Property taxes can be tricky! From state to state, property taxes are treated differently. Indiana is currently a year behind in property taxes. This means that the spring and fall installment paid in 2013 is really for 2012!
What happens to the unbilled taxes when I purchase a home?
Purchase agreements have a section specific to how real estate taxes are handled. In most situations, the seller prorates the unbilled taxes to the date of closing. This amount is given to the buyer as a credit from the seller and final.
Will my tax bill stay the same?
Maybe. Property taxes are based on a percentage of the assessed value. If the assessed value, percentages, and the owner’s deductions don’t change, the bill will remain the same.
What are owner’s deductions?
In the state of Indiana, there are many reasons for a homeowner to get additional deductions against their tax bills. Indiana gives credit to owners who are owner occupants with mortgages. As well, there are disabled vet credits, age exemptions, geothermal exemptions, and much more.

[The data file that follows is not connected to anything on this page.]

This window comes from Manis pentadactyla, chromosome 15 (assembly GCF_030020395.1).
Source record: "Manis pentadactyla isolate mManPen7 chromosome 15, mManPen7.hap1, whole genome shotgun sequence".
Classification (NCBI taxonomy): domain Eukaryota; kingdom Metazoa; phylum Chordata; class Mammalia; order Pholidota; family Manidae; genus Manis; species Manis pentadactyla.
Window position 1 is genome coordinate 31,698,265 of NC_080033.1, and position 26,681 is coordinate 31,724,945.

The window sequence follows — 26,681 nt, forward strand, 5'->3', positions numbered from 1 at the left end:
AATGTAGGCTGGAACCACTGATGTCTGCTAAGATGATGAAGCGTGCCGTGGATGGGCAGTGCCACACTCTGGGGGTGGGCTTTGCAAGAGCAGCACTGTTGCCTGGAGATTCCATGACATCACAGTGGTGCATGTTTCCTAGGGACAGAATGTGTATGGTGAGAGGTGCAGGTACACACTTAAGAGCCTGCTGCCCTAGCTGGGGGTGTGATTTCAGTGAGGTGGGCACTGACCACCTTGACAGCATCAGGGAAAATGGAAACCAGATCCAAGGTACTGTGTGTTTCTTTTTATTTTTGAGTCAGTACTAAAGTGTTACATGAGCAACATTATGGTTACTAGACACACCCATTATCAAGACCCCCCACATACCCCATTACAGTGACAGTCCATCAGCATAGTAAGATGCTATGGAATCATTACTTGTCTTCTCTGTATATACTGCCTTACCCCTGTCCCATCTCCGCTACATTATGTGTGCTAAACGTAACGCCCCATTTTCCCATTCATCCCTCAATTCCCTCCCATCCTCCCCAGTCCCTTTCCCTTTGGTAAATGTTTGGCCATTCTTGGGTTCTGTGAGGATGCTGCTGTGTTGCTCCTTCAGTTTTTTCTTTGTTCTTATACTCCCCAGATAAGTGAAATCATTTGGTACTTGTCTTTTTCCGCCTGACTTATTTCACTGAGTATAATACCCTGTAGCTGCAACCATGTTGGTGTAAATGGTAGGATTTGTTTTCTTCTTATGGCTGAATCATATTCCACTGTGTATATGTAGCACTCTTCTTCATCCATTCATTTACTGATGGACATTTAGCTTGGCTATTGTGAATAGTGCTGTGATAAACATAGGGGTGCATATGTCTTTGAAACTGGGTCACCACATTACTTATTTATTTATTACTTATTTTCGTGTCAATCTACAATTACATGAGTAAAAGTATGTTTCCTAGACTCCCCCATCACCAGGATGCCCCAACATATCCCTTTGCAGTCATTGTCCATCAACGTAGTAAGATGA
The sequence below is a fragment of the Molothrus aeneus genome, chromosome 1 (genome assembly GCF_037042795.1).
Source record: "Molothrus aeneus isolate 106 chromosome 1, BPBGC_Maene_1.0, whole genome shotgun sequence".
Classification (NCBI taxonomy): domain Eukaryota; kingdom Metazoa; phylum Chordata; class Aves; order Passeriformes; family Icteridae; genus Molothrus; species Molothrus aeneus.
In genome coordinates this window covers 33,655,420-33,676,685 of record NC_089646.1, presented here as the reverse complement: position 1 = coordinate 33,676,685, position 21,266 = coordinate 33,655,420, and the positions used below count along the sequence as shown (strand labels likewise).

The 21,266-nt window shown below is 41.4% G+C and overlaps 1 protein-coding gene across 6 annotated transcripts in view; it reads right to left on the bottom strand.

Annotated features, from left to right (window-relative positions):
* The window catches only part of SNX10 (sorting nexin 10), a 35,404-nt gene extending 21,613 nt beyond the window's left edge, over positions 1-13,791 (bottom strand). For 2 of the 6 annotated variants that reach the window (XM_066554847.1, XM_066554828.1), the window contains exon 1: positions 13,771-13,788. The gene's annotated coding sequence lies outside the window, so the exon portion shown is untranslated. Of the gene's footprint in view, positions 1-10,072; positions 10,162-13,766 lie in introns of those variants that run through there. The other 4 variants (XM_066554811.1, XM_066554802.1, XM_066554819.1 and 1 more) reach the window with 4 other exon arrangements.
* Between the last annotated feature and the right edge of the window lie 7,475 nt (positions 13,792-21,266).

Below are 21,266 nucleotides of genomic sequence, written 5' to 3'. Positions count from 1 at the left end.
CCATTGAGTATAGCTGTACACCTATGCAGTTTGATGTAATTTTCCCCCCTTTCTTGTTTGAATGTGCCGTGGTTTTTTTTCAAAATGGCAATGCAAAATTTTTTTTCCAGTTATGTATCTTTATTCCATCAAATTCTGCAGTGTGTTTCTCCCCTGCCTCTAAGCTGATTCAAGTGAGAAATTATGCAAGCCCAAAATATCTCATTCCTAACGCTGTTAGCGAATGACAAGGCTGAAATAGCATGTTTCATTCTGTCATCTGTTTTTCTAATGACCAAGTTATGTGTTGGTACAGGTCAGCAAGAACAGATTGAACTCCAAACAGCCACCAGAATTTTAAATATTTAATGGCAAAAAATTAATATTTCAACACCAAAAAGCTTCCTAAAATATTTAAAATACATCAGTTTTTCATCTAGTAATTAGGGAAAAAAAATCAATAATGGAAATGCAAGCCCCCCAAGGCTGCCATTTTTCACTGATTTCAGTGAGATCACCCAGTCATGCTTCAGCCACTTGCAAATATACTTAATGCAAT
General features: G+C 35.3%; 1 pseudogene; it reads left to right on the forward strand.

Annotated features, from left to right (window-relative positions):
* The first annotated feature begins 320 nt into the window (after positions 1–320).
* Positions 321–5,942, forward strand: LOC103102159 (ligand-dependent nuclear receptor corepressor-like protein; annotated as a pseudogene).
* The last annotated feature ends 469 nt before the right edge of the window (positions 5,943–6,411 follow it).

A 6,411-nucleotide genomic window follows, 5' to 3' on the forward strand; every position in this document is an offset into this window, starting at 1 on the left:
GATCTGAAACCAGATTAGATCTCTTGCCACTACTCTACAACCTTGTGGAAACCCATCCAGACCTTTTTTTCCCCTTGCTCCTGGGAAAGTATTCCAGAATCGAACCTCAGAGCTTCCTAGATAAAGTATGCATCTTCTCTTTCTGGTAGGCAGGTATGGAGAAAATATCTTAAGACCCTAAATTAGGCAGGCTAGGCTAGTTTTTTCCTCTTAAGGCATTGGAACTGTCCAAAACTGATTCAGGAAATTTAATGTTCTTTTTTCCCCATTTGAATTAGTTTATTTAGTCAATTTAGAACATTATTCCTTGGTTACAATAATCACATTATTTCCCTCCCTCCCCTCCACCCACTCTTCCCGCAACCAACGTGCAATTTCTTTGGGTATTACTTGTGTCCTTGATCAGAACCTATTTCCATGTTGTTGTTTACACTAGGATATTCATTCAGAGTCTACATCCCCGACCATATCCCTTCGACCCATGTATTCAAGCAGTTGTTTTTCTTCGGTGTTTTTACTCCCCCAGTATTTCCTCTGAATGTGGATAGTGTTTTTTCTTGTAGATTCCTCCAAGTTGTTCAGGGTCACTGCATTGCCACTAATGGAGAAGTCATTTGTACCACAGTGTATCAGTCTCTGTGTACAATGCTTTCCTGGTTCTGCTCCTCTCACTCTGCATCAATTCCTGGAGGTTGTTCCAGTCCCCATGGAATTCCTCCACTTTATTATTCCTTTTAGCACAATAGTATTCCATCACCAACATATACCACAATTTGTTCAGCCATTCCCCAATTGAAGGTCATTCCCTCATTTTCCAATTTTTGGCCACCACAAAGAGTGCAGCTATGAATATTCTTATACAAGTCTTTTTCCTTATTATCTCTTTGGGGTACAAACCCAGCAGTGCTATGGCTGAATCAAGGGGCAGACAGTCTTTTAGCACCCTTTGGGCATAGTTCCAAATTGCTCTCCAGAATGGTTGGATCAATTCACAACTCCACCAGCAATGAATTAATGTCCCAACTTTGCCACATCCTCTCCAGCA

What do I need to watch out for when I purchase a property in Southern Indiana?
BEWARE! I have run across numerous people who are in financial binds because of property taxes. For example, a buyer purchasing a foreclosure with a fixed budget allowing for the previous tax bill and standard principal and interest may be in shock when they purchase their home and their tax bill doubles. The last tax bill at the time of closing may have been when a previous owner occupant had deductions and after the deed switched to the bank, all of those exemptions may have been removed which results in taxes doubling. At that point, their mortgage company may want the differences in taxes caught up immediately and an increase in monthly payments to accommodate the new tax bill. This hike in payment could go on for a year until the new homeowner’s exemptions are in place.
For example, John and Jane purchase a home in January of 2013 with an annual tax bill of $1200. At the time of closing, the title company uses the 2011 payable 2012 tax bill (the last one available) to calculate the proration. John and Jane’s mortgage company uses the tax bill of $1200 to calculate their escrow. During 2012, the property is deeded to the bank and the exemptions are lost. John and Jane receive a spring tax bill spring of 2013 for $2400. They do not have enough in their escrow so their mortgage company wants the difference that was paid plus the difference monthly!! Can you see why this may be a problem?
I look out for all of my clients when it comes to housing affordability and potential tax bills. My clients are educated about potential tax bill increases and different variables that may take place. Utilize experts when purchasing your home! I know what to look out for so that I can look after my clients.